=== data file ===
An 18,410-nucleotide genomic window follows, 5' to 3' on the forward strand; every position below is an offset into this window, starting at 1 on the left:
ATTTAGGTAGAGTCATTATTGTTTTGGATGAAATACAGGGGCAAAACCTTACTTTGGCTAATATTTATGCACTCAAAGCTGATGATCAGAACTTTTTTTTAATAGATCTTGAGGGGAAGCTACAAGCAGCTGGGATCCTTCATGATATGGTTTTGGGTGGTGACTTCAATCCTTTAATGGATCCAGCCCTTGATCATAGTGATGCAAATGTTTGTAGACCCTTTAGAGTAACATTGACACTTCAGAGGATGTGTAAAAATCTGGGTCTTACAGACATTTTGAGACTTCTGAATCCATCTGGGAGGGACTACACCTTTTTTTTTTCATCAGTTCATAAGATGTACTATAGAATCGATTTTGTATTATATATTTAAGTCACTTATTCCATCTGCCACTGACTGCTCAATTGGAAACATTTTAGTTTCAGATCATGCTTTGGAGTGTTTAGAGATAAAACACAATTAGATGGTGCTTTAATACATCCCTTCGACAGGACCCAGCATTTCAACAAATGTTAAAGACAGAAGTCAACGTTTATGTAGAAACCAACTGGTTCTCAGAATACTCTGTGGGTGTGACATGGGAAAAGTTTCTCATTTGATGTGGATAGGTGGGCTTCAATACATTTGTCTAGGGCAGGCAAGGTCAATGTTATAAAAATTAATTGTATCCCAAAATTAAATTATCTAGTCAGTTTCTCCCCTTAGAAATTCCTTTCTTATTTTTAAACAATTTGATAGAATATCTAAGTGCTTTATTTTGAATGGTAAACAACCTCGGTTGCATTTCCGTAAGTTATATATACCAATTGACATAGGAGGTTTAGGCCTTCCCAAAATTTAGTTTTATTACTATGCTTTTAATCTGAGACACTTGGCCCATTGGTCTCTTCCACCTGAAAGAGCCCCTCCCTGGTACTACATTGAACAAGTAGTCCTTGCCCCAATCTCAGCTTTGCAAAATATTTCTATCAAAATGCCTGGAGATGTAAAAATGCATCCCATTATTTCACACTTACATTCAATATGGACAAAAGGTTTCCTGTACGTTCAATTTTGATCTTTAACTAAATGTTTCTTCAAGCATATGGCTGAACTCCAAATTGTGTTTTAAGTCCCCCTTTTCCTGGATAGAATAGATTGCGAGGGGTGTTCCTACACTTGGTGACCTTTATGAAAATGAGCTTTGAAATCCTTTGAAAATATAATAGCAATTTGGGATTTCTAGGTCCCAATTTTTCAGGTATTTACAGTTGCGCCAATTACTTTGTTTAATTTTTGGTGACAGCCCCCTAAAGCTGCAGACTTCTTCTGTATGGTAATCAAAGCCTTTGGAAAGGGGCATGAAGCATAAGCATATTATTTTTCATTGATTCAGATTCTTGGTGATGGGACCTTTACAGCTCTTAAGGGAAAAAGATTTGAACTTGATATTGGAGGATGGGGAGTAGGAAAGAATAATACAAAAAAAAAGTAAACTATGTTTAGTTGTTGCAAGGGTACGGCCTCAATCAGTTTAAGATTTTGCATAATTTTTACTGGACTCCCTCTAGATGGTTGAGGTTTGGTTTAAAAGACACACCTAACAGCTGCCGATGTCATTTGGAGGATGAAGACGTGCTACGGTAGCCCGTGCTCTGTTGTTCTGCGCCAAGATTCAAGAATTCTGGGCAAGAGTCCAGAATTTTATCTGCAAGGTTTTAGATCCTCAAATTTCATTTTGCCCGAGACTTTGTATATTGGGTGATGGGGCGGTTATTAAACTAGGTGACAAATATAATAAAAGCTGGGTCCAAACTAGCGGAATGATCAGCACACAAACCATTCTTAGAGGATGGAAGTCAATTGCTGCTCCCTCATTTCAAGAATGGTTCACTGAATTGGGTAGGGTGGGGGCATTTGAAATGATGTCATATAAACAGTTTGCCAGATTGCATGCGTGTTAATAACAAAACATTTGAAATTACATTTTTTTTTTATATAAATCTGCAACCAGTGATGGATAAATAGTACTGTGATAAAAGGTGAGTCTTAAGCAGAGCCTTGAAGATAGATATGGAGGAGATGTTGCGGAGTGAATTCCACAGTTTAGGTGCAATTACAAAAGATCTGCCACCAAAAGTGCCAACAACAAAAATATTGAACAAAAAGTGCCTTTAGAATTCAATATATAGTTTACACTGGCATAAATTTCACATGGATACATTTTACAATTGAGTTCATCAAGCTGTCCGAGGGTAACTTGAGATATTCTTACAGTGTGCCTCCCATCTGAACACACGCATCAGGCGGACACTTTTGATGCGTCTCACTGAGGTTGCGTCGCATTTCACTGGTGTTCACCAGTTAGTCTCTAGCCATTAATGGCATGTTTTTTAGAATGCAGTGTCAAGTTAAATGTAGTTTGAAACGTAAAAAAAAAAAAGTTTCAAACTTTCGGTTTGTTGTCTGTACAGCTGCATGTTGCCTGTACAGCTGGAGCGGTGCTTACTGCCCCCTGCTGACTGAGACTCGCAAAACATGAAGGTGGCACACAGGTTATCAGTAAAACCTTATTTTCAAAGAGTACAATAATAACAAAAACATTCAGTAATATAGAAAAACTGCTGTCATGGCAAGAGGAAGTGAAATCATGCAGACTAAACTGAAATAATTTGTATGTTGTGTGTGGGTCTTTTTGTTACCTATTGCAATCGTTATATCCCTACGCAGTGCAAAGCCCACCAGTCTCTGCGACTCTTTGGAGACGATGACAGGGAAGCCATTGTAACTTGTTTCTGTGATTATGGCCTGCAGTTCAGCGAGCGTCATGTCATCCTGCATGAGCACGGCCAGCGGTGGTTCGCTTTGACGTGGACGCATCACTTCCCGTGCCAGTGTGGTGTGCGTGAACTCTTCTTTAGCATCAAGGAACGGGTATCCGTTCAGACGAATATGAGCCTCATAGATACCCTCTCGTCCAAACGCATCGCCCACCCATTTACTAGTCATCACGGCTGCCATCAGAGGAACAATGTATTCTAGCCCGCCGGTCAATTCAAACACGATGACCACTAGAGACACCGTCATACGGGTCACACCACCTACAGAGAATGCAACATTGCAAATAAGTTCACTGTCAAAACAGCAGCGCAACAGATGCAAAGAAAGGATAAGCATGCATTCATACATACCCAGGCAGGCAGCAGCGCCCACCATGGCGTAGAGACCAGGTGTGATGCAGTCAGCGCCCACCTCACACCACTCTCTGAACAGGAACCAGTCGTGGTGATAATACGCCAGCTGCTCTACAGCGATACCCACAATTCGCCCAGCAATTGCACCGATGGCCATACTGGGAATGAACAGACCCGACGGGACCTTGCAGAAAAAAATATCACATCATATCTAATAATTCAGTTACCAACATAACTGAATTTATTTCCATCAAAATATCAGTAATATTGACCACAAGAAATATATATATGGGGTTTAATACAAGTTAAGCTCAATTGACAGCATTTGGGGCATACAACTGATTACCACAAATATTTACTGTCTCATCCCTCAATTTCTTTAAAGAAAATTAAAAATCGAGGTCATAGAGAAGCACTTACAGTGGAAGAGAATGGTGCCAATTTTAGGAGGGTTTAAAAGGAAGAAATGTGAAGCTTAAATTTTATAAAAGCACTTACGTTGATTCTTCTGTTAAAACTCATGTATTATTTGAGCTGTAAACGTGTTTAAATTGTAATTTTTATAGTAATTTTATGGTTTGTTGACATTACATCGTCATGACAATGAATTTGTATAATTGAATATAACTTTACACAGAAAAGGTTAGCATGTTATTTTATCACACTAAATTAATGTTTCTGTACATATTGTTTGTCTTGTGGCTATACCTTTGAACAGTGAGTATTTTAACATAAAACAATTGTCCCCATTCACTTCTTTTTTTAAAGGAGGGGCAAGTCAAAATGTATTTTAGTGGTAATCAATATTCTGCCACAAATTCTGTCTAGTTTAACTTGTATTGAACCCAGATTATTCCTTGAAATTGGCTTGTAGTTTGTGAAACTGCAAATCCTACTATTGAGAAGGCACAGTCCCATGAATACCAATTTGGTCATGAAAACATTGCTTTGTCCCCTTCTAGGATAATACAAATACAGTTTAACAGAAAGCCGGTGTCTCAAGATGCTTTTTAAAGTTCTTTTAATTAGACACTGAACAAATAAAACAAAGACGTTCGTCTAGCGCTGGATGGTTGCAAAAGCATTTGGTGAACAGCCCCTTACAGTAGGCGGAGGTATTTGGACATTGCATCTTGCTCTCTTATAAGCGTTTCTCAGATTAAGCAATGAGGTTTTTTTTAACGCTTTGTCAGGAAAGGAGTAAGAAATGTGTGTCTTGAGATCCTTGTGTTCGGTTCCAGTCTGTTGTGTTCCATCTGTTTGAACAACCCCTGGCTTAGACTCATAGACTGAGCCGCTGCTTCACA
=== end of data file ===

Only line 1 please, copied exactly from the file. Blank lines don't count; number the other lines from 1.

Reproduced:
An 18,410-nucleotide genomic window follows, 5' to 3' on the forward strand; every position below is an offset into this window, starting at 1 on the left: